Bedrails

For many reasons, as people get older, their risk of falling out of bed gets higher, which can not only be dangerous but also feel daunting and demoralising. Bed rails may make a bed look a little clinical but they’re a great way to make bedtime safe again, and can even improve the quality of sleep that your elderly relative will get because they’re safe in the knowledge that they won’t fall out of bed again.

Bathroom Rails

Being able to bathe independently is often the thing that elderly people want to maintain more than any other aspect of living, probably because washing yourself is such a personal thing. Installing rails around the bathroom to help them to get in and out of the bath or shower can mean that your elderly relative is able to be more steady on their feet while washing, and reduces the need for help from someone else, increasing the level of dignity that they maintain.

Gardening Tools

It’s all well and good being able to get around the home, but most people want to maintain a sense of normality outside of the home too, and for many thins means being able to continue to maintain their garden. There are gardening tools available with enhanced grips to make them easier for people with mobility issues to hold, and being able to do a little bit of gardening can have a massive effect on a person’s mental wellness.

Ways to Make an Elderly Relative Feel More Connected

One of the things that elderly people can really struggle with once they lose their mobility is feeling disconnected from the outside world, and this isolation can lead to mental health issues, on top of what they might already been dealing with. Unless they’re lucky to have family around them all the time, the loneliness can be awful, so finding ways for them to have interaction and enjoy things they once loved can really improve their mental state. Here are a few things that you can do to help.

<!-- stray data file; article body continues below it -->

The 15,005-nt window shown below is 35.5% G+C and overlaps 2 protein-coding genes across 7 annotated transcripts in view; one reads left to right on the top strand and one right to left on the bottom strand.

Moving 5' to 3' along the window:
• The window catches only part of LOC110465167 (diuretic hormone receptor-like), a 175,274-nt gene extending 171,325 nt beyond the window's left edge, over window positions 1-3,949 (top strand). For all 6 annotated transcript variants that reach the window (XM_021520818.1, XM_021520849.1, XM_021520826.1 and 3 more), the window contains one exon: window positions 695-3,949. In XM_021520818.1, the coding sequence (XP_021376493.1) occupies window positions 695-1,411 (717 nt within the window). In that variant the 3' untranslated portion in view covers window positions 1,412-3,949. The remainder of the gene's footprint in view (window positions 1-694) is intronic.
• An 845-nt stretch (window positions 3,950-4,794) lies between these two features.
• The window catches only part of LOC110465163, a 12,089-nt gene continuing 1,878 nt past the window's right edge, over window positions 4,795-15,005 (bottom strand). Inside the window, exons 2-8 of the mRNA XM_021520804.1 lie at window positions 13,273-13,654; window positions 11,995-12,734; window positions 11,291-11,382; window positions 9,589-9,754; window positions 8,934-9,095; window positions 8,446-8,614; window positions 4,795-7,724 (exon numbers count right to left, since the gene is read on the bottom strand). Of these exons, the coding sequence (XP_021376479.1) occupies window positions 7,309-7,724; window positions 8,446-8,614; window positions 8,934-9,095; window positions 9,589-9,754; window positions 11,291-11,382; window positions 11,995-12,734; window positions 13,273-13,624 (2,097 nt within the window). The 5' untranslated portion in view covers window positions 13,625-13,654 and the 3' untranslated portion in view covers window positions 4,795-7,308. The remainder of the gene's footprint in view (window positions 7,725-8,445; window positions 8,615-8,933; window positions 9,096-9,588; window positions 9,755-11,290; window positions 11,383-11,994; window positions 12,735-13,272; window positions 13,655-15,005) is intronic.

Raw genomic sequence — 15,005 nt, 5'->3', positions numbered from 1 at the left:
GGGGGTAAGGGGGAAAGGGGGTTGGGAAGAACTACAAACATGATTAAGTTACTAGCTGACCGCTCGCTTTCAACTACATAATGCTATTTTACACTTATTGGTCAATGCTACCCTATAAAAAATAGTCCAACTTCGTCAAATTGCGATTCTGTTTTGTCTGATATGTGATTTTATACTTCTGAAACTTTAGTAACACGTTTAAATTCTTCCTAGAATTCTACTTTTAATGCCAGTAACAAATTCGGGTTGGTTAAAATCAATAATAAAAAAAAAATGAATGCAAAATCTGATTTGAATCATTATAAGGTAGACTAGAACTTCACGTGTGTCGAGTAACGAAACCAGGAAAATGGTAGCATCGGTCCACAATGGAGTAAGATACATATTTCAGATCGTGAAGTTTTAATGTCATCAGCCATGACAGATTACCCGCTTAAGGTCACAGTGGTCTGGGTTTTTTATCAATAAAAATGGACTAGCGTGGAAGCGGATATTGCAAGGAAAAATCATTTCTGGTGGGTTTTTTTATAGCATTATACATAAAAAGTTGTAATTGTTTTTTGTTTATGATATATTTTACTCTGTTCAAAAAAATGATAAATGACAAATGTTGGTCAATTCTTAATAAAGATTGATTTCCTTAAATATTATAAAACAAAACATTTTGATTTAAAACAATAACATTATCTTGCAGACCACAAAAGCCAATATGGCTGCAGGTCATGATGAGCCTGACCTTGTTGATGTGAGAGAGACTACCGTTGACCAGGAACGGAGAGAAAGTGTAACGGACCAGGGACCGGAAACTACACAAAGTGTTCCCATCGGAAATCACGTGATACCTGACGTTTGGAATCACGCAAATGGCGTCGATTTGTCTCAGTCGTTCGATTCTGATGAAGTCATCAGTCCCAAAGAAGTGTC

Get Them Online

The internet is an amazing resource and if your relative is open to learning how to use technology, it can help them to keep in touch with people and do a whole load of things that they once enjoyed. If your relative enjoyed bingo or having a flutter every now and then, teaching them how to use websites to do this could give them a much needed source of fun and freedom – the least you can do is check it out!

Join a Club

There are loads of clubs all over the country which are set up for elderly people to give them a chance to socialise. Many of them have weekly entertainment or talks and in some areas the council will even provide transport, so we’d strongly advise you to have a look in your local area to see if there’s anything like that where you live.

Keep Them Young

It’s a well-known fact that when elderly people spend time with kids, it keeps their mind active and can have a real rejuvenating effect on them, so taking your kids to visit your elderly relatives can actually help them on an even deeper level. Also, happiness can lower blood pressure and stop the blood from thickening, so you’re helping them on a medical level, too!

Do you have any tips for helping to keep elderly relatives feeling young? Leave me a comment below, I’d love to hear them,